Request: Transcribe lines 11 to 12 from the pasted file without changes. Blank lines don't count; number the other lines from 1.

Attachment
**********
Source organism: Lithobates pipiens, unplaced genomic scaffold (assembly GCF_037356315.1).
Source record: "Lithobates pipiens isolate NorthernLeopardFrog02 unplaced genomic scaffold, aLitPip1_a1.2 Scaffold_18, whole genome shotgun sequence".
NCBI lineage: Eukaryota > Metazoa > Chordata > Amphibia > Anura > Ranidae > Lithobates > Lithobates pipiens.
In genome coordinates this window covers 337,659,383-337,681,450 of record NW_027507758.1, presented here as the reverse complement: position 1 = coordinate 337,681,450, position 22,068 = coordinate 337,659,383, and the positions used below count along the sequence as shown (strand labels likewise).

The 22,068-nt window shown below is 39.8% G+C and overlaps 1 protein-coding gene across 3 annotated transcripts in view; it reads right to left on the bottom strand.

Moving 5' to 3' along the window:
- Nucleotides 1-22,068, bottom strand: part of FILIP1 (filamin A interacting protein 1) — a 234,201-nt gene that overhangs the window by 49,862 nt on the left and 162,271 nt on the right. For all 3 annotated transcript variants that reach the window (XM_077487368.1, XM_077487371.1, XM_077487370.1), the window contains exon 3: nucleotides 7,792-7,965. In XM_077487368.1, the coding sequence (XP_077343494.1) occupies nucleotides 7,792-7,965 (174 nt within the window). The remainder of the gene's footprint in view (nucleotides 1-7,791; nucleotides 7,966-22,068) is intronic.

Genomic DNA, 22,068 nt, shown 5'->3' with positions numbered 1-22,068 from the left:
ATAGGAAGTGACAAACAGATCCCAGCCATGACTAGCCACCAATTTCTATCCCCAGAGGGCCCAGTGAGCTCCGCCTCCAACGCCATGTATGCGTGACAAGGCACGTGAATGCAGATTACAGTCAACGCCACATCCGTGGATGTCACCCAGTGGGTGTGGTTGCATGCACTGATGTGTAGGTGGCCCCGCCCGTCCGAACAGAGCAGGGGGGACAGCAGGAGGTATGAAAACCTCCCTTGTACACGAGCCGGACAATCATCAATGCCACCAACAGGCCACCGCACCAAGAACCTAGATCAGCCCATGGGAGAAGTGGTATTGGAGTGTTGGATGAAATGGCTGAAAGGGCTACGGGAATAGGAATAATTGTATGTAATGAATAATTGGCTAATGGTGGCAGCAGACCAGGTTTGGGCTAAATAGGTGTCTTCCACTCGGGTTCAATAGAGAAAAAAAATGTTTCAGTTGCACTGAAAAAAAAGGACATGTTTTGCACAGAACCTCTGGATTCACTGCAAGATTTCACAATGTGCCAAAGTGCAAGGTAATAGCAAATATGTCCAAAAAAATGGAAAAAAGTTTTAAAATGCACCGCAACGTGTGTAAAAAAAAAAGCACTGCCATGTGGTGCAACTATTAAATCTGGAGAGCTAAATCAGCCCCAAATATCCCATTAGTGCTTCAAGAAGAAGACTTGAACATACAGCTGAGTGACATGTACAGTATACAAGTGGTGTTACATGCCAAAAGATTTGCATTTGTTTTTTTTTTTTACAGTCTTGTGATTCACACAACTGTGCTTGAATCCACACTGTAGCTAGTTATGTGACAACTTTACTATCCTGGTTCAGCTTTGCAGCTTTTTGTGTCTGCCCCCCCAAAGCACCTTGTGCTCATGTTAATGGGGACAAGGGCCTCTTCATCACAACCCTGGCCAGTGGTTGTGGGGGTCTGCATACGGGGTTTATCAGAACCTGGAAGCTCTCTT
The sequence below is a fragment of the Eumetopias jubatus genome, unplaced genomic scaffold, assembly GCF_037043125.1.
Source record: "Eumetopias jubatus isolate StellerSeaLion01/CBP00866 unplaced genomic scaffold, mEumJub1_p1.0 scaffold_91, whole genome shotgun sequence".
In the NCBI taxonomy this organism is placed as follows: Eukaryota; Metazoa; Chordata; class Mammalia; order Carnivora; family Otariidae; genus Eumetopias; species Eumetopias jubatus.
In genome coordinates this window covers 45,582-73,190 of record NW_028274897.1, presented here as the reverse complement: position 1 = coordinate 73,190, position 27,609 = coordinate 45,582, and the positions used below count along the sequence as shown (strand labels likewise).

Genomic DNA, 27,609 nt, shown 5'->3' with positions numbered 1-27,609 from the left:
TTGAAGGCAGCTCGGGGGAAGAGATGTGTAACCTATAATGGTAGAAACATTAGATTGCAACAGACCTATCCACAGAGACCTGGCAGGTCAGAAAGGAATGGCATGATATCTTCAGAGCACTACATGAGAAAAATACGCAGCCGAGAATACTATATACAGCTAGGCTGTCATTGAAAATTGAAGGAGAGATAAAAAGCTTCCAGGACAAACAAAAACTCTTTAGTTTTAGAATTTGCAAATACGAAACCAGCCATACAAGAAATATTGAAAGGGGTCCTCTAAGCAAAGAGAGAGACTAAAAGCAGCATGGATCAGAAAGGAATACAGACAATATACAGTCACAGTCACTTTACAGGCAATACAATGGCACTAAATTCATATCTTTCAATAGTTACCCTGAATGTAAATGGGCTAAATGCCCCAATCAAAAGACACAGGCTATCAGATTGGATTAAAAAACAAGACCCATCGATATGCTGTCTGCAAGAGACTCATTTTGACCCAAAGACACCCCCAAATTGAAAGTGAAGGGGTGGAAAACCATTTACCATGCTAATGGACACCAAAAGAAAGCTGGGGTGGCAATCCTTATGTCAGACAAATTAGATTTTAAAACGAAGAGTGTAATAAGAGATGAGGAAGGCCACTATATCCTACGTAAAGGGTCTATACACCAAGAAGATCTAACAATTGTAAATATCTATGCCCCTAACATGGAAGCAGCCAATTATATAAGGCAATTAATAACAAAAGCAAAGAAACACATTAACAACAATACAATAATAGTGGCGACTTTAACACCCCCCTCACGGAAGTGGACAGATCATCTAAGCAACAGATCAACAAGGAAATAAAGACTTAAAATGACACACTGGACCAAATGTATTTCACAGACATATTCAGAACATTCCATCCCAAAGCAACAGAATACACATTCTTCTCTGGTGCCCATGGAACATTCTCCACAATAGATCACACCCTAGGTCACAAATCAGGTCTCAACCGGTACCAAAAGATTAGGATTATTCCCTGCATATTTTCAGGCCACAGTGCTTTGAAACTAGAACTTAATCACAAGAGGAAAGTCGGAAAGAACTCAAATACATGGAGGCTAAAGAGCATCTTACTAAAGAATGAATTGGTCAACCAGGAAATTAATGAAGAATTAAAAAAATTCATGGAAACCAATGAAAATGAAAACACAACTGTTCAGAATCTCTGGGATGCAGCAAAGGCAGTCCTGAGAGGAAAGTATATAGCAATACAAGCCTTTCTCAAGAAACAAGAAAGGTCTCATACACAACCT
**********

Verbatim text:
Source record: "Eumetopias jubatus isolate StellerSeaLion01/CBP00866 unplaced genomic scaffold, mEumJub1_p1.0 scaffold_91, whole genome shotgun sequence".
In the NCBI taxonomy this organism is placed as follows: Eukaryota; Metazoa; Chordata; class Mammalia; order Carnivora; family Otariidae; genus Eumetopias; species Eumetopias jubatus.